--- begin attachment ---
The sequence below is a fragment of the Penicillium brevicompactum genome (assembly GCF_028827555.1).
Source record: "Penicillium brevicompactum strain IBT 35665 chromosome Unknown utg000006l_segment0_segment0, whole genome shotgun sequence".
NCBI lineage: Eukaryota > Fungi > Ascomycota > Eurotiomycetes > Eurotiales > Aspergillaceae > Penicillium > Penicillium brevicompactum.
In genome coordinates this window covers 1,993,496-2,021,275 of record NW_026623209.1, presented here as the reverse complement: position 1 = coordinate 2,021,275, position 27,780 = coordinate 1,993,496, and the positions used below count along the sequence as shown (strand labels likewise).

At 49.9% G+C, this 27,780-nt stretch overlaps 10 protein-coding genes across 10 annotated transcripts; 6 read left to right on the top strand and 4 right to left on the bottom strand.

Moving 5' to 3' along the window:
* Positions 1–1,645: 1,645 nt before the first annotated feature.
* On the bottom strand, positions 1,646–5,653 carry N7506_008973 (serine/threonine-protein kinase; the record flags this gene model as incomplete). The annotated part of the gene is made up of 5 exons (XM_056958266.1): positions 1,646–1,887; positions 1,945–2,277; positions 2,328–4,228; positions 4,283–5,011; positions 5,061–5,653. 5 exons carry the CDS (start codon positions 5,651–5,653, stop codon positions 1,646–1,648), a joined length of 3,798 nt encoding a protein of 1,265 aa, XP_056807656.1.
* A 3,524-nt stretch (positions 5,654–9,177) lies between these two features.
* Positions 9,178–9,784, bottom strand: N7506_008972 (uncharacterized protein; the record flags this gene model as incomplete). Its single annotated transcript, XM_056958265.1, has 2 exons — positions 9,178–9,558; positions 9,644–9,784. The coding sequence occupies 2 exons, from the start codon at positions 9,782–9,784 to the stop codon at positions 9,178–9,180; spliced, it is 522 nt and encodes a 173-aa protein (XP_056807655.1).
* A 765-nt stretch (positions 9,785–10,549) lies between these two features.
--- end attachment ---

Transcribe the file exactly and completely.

The sequence below is a fragment of the Penicillium brevicompactum genome (assembly GCF_028827555.1).
Source record: "Penicillium brevicompactum strain IBT 35665 chromosome Unknown utg000006l_segment0_segment0, whole genome shotgun sequence".
NCBI lineage: Eukaryota > Fungi > Ascomycota > Eurotiomycetes > Eurotiales > Aspergillaceae > Penicillium > Penicillium brevicompactum.
In genome coordinates this window covers 1,993,496-2,021,275 of record NW_026623209.1, presented here as the reverse complement: position 1 = coordinate 2,021,275, position 27,780 = coordinate 1,993,496, and the positions used below count along the sequence as shown (strand labels likewise).

At 49.9% G+C, this 27,780-nt stretch overlaps 10 protein-coding genes across 10 annotated transcripts; 6 read left to right on the top strand and 4 right to left on the bottom strand.

Moving 5' to 3' along the window:
* Positions 1–1,645: 1,645 nt before the first annotated feature.
* On the bottom strand, positions 1,646–5,653 carry N7506_008973 (serine/threonine-protein kinase; the record flags this gene model as incomplete). The annotated part of the gene is made up of 5 exons (XM_056958266.1): positions 1,646–1,887; positions 1,945–2,277; positions 2,328–4,228; positions 4,283–5,011; positions 5,061–5,653. 5 exons carry the CDS (start codon positions 5,651–5,653, stop codon positions 1,646–1,648), a joined length of 3,798 nt encoding a protein of 1,265 aa, XP_056807656.1.
* A 3,524-nt stretch (positions 5,654–9,177) lies between these two features.
* Positions 9,178–9,784, bottom strand: N7506_008972 (uncharacterized protein; the record flags this gene model as incomplete). Its single annotated transcript, XM_056958265.1, has 2 exons — positions 9,178–9,558; positions 9,644–9,784. The coding sequence occupies 2 exons, from the start codon at positions 9,782–9,784 to the stop codon at positions 9,178–9,180; spliced, it is 522 nt and encodes a 173-aa protein (XP_056807655.1).
* A 765-nt stretch (positions 9,785–10,549) lies between these two features.